EARTH DAY: Q&A With Abigail St Pierre, Director Of Experiential Production, Canada

Abigail St Pierre, Director of Experiential Production, Momentum Worldwide, Canada office. 

Tell us a little bit about you, your role as a sustainability champion? 

Here in our Canada office, I am responsible for leading the production department in overall planning, including vendor management, fabrication, logistics, staffing, and travel on all experiential programs.

Sustainability has been an important goal of mine for many years. Working in experiential for the past 16 years, I have seen firsthand the waste that our industry has traditionally produced – from the thousands of premiums created overseas, to custom builds that end up in landfills after only a few uses, to driving cross country for tours. In the past, our carbon footprint has not always been great. Now, I’m working with my teams to find sustainable solutions to the challenges we’ve faced. By embracing our Make it Matter strategy and sustainability best practice, I’m excited to use TRACE so we can track and optimize our plans moving forward. 

Why is sustainability important to you? 

Sustainability has always been a topic near and dear to my heart. I grew up in a small town surrounded by nature and want to ensure the generations to come can experience what I did growing up. Sustainability plays a crucial role in my household. We cook and grow our own food and we limit the use of water and power to specific times of the day. Our consumption of single use plastic are minimal and we are always recycling. This is paramount to both myself and my partner, who works in renewable energy. Sustainability should be important to everyone as it improves the quality of our lives, protects our ecosystem and preserves natural resources for future generations.

What about clients and their need to reduce carbon footprint, how are we doing this in our Canadian office currently? 

Going green and supporting sustainability is not only beneficial for our Canadian clients; it also maximizes the benefits from an environmental focus in the long-term. More than half of Canadians plan to pay more attention to the environmental impact of what they consume but continue to rely on companies to act as leaders in driving positive social and environmental outcomes (EY). In Canada we are having informed conversations with our clients about their footprint when ideating and planning activations. It truly is what brands do that matters. Moving forward we will be able to work with our clients to understand their sustainability goals, set project KPIs and metrics and use TRACE to track, monitor and measure the carbon footprint of our work. I’m looking forward to showcasing to our clients Momentum’s leadership in this area.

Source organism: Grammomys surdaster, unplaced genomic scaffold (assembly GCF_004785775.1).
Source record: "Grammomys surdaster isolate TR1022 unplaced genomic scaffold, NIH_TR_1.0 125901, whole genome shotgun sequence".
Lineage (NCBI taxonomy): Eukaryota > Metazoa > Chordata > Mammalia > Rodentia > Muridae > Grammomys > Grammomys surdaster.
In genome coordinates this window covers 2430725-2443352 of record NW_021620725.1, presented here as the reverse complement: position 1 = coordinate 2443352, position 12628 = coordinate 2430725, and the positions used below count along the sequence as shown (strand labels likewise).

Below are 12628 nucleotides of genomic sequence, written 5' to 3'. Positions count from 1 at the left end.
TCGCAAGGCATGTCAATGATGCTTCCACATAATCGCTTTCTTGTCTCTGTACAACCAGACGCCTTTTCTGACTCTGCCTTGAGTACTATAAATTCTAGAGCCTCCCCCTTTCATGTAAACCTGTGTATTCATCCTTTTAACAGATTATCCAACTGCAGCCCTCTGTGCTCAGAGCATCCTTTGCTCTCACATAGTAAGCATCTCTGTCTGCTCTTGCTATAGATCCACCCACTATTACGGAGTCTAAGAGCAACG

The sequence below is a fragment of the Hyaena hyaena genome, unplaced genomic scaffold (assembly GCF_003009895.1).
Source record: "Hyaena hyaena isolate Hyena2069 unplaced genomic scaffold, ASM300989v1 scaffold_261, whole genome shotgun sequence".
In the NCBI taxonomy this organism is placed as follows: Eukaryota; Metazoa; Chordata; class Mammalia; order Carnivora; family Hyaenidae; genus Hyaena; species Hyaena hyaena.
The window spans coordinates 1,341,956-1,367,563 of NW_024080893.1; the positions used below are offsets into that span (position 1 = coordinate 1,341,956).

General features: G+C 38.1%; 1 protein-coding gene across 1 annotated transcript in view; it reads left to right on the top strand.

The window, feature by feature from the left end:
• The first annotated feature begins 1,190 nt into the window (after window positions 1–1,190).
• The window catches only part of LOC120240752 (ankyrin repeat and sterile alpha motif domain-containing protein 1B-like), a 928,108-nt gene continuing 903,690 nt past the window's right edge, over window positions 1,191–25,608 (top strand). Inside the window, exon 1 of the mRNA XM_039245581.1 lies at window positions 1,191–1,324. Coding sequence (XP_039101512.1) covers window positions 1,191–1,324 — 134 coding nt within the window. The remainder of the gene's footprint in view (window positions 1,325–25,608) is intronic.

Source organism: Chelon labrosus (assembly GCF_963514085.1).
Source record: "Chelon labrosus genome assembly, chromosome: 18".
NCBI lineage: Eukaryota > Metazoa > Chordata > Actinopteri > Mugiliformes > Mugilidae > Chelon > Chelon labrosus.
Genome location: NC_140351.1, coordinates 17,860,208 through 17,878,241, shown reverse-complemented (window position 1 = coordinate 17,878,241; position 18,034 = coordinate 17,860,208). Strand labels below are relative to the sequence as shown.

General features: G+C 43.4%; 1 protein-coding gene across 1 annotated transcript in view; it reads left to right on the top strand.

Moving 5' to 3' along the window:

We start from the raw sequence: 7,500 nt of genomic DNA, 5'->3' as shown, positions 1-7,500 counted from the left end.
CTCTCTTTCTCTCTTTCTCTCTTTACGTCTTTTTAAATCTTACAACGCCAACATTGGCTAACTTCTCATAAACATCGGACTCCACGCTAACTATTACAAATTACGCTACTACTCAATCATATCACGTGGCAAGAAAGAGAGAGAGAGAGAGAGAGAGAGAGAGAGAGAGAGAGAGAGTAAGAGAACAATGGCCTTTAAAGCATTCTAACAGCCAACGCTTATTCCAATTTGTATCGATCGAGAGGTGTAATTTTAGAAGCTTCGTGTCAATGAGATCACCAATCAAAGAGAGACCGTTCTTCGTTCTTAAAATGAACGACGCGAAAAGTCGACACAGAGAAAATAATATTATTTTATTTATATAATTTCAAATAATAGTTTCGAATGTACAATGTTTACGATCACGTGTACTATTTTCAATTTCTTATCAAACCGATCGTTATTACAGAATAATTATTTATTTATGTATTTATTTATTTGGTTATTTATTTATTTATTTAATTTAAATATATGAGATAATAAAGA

What do you think are the most impactful ways Momentum can make a more positive impact? 

80% of waste can be avoided if we make responsible decisions at the design stage. Working with our creative and design teams, we’re hoping to embed circular economy principles, utilizing existing assets, innovating off-the-shelf items, building production sets that can be repurposed and reused for years and exploring materials that are recyclable, compostable and create less strain on the earth’s resources. In the Canadian office we’re investigating the use of electric vehicles for tours, working with local vendors and staff and thinking outside of the box to develop activations that improve our environment and help fund initiatives.

What do you think is exciting in the sustainable innovation space – materials, technologies, brands leading the way?  

The past two years have really pushed us to develop innovative technology to stay connected during lockdowns and become more comfortable using this technology. We’ve seen the innovation in virtual experiences from the improvements to platforms such as Zoom to the evolution of the metaverse. By reducing your in-person head count, you are not only reducing expenses, but also your carbon footprint.

That being said “Research shows significant and growing pent up consumer demand for everything live” (IMI 2021 Global Recovery Report).  

This is exactly why we also need to focus on finding unique ways to make in-person, live experiences more sustainable. A great example of this is to find innovative uses for existing technology, such as QR codes.  Experiential activations used to rely heavily on tablets and touch screens. These devices always needed upgrading, came with costly shipping fees and were not easily disposed of. In efforts to create a safe and contactless experience, we saw restaurants shift to using QR codes in order to give patrons access to menus and information. This idea is something we can implement into experiential production. By leveraging these QR codes to engage with consumers at activations, we can reduce the need for tablets as well as costs and waste.